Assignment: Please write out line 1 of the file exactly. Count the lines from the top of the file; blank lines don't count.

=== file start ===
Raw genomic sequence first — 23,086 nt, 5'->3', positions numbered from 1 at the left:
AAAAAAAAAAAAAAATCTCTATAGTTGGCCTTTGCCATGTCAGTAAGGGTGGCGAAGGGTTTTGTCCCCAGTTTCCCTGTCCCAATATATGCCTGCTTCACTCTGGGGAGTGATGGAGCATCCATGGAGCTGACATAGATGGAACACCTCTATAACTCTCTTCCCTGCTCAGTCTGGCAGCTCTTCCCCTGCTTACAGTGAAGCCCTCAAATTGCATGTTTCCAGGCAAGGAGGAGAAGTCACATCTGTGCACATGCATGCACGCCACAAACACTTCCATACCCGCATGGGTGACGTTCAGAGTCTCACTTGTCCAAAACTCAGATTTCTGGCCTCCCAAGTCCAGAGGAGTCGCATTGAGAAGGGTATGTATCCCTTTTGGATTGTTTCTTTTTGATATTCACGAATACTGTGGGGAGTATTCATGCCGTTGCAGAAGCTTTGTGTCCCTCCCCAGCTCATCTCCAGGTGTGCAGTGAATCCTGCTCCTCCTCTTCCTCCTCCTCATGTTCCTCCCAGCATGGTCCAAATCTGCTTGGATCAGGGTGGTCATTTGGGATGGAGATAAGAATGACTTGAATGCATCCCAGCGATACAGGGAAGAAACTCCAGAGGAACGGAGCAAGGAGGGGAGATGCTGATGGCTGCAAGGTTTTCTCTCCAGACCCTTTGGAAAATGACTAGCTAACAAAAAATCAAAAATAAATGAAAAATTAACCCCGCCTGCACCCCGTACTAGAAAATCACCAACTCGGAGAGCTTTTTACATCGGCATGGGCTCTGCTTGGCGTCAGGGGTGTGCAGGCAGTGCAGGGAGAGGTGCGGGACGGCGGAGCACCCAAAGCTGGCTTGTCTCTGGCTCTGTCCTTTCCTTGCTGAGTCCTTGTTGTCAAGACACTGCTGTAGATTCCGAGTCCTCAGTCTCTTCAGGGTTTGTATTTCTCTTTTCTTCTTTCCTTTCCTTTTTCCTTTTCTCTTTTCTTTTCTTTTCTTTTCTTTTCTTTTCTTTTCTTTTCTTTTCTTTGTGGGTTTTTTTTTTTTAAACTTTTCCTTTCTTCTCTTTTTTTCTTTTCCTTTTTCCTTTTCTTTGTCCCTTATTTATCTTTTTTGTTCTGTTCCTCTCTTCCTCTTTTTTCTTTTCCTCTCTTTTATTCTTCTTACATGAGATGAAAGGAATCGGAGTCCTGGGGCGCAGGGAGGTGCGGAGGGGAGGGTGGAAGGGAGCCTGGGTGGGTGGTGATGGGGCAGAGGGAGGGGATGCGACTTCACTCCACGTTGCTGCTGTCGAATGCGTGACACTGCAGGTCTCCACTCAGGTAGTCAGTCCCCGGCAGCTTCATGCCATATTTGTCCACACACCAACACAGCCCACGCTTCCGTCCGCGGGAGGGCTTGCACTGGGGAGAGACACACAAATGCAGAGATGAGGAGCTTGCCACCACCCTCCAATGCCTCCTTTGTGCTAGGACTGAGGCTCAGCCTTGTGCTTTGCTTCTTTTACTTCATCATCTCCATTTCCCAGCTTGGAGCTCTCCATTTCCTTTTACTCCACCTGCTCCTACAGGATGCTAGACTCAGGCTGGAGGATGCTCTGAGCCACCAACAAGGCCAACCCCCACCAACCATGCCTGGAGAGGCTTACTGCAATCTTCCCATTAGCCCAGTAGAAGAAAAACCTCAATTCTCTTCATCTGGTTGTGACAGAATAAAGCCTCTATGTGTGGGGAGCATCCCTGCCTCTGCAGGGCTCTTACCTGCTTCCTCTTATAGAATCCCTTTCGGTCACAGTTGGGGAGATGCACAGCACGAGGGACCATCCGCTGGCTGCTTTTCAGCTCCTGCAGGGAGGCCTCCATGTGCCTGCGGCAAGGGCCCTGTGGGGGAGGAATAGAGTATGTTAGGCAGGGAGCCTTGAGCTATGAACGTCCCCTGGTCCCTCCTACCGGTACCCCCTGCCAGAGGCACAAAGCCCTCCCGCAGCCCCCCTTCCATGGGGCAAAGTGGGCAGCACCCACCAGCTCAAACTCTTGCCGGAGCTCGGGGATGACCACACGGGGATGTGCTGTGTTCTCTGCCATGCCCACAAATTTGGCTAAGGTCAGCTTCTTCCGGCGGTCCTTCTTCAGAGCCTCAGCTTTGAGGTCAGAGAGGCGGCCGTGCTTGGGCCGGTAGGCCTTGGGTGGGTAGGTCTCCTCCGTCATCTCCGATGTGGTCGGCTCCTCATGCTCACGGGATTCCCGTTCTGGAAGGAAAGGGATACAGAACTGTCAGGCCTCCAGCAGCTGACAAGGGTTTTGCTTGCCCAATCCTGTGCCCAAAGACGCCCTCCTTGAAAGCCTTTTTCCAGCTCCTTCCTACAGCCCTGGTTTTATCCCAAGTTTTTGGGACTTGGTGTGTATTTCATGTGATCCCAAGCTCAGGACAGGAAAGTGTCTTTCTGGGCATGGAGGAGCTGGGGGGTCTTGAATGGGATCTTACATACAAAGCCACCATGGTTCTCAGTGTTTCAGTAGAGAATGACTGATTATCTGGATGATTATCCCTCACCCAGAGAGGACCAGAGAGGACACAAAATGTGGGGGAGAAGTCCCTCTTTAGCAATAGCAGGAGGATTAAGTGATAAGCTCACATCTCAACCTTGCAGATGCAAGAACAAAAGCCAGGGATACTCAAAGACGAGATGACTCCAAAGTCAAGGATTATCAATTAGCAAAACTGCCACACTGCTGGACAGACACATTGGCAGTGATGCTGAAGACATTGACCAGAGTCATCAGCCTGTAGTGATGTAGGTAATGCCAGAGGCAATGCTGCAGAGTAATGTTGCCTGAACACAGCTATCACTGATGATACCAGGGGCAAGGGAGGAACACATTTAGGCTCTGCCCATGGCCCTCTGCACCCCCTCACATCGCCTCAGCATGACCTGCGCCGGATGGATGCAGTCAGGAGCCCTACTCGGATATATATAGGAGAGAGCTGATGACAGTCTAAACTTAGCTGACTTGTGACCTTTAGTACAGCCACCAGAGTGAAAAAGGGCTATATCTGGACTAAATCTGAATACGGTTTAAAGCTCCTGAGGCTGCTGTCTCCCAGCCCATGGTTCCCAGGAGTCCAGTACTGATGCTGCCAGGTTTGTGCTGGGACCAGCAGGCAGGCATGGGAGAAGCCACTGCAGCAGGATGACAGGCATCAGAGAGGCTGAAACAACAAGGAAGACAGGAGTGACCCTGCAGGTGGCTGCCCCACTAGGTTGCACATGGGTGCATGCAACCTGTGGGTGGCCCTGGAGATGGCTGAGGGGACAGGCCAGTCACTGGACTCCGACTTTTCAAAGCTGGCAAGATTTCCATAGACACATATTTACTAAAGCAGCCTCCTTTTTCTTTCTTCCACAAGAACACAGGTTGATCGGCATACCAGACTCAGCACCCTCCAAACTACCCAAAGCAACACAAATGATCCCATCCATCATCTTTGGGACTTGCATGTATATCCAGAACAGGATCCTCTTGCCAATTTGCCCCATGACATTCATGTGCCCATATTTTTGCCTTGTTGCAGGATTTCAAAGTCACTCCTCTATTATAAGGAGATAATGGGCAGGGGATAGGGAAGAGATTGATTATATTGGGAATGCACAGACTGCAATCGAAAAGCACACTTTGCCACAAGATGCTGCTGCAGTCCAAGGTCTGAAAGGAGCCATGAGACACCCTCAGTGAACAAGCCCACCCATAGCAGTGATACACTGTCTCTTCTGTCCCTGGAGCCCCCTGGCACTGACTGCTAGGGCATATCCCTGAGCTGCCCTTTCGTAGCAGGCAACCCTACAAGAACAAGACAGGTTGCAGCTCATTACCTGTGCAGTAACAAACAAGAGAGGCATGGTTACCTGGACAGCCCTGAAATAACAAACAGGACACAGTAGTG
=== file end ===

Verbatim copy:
Raw genomic sequence first — 23,086 nt, 5'->3', positions numbered from 1 at the left: